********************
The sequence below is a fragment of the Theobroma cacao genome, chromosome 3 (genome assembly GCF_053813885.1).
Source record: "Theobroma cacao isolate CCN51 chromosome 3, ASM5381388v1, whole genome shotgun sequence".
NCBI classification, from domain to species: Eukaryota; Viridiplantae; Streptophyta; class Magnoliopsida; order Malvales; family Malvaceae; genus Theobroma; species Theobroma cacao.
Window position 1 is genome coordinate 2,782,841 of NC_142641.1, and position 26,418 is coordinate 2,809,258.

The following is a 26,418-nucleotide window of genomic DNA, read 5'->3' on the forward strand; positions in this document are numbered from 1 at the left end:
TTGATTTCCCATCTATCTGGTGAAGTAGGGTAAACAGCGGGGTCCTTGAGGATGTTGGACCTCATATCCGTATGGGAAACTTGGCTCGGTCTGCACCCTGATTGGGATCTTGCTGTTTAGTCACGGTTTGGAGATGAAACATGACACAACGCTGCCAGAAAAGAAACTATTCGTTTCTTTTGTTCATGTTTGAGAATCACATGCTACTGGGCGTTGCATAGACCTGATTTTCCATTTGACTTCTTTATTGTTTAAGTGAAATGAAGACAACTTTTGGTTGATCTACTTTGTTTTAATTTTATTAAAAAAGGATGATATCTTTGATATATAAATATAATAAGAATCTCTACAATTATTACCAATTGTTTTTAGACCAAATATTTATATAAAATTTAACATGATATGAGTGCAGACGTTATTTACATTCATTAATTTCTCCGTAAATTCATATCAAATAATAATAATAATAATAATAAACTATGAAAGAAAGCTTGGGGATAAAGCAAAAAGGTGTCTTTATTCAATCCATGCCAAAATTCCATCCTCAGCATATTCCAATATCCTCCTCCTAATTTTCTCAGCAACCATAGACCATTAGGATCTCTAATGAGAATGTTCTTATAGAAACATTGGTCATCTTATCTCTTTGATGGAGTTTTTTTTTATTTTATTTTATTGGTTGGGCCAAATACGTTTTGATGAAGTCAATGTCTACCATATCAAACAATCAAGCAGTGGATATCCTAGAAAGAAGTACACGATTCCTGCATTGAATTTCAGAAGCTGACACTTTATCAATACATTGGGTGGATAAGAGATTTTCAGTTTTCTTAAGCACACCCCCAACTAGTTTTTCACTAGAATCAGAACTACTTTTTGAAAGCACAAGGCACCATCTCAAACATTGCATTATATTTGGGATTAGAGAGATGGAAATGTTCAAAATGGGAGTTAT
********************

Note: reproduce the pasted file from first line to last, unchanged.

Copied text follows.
The sequence below is a fragment of the Theobroma cacao genome, chromosome 3 (genome assembly GCF_053813885.1).
Source record: "Theobroma cacao isolate CCN51 chromosome 3, ASM5381388v1, whole genome shotgun sequence".
NCBI classification, from domain to species: Eukaryota; Viridiplantae; Streptophyta; class Magnoliopsida; order Malvales; family Malvaceae; genus Theobroma; species Theobroma cacao.
Window position 1 is genome coordinate 2,782,841 of NC_142641.1, and position 26,418 is coordinate 2,809,258.

The following is a 26,418-nucleotide window of genomic DNA, read 5'->3' on the forward strand; positions in this document are numbered from 1 at the left end:
TTGATTTCCCATCTATCTGGTGAAGTAGGGTAAACAGCGGGGTCCTTGAGGATGTTGGACCTCATATCCGTATGGGAAACTTGGCTCGGTCTGCACCCTGATTGGGATCTTGCTGTTTAGTCACGGTTTGGAGATGAAACATGACACAACGCTGCCAGAAAAGAAACTATTCGTTTCTTTTGTTCATGTTTGAGAATCACATGCTACTGGGCGTTGCATAGACCTGATTTTCCATTTGACTTCTTTATTGTTTAAGTGAAATGAAGACAACTTTTGGTTGATCTACTTTGTTTTAATTTTATTAAAAAAGGATGATATCTTTGATATATAAATATAATAAGAATCTCTACAATTATTACCAATTGTTTTTAGACCAAATATTTATATAAAATTTAACATGATATGAGTGCAGACGTTATTTACATTCATTAATTTCTCCGTAAATTCATATCAAATAATAATAATAATAATAATAAACTATGAAAGAAAGCTTGGGGATAAAGCAAAAAGGTGTCTTTATTCAATCCATGCCAAAATTCCATCCTCAGCATATTCCAATATCCTCCTCCTAATTTTCTCAGCAACCATAGACCATTAGGATCTCTAATGAGAATGTTCTTATAGAAACATTGGTCATCTTATCTCTTTGATGGAGTTTTTTTTTATTTTATTTTATTGGTTGGGCCAAATACGTTTTGATGAAGTCAATGTCTACCATATCAAACAATCAAGCAGTGGATATCCTAGAAAGAAGTACACGATTCCTGCATTGAATTTCAGAAGCTGACACTTTATCAATACATTGGGTGGATAAGAGATTTTCAGTTTTCTTAAGCACACCCCCAACTAGTTTTTCACTAGAATCAGAACTACTTTTTGAAAGCACAAGGCACCATCTCAAACATTGCATTATATTTGGGATTAGAGAGATGGAAATGTTCAAAATGGGAGTTAT